Capital markets have key role in EU recovery from COVID: report

European Union flags flutter outside the European Commission headquarters in Brussels

LONDON (Reuters) – European Union companies must turn to capital markets in greater numbers to repair their new coronavirus-ravaged balance sheets as banks alone can’t plug the funding gap, the New Financial think tank said in a report on Friday.

The bloc has for years been trying to boost the use of capital markets and reduce the preference of smaller, family-run firms in particular for bank loans, a project made all the more urgent by Brexit and the coronavirus pandemic.

The relative underdevelopment of capital markets in the European Union compared with Britain or the United States will limit the role they can play in response to the pandemic, but they can still act as a “spare tyre” to complement bank lending, the report said.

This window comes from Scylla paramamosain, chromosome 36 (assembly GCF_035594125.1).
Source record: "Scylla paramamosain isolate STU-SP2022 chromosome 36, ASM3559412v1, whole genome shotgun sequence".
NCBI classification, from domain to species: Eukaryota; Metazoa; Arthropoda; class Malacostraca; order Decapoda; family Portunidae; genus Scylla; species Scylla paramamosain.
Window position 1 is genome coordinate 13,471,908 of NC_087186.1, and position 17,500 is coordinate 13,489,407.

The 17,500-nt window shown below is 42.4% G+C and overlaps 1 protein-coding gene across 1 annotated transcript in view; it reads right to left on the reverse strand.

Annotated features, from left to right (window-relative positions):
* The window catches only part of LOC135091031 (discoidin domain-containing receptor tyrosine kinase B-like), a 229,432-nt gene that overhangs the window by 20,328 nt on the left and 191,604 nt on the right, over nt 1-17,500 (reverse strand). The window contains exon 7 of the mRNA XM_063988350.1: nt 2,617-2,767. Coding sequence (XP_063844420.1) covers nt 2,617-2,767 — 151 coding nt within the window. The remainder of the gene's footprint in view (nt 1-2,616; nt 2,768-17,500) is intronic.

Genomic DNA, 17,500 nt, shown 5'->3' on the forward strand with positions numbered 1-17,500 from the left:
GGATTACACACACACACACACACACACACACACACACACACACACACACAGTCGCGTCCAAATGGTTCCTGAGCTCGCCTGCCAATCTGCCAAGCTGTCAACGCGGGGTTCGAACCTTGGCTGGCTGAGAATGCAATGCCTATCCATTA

An additional 4,000 companies in the EU could realistically raise 470 billion euros in extra funding a year by tapping markets, it said.

“While the Covid crisis has demonstrated the value of bank lending to the economy, banks will be unable to provide the necessary funding for European companies on their own,” the report said.

The Netherlands, Sweden, Denmark and France with well-developed capital markets that can lead the way, but Germany, Spain and Italy are significantly underdeveloped, it added.

Banks have provided more than 300 billion euros of new lending to EU companies and provided loan payment holidays on more than 350 billion euros during the pandemic, the report said.

Around 800 companies have raised over 370 billion euros on capital markets, or a fifth of all external funding, during the same period.

The region’s biggest capital market, Britain, has left the bloc and will be largely locked out of the single market from January, making it harder for EU companies to access the deeper pool of liquidity in London.

The Bank of England also wants to persuade companies to raise more funds on markets, but smaller family firms are loathe to give up control to outside shareholders.

(Reporting by Huw Jones; Editing by Hugh Lawson)

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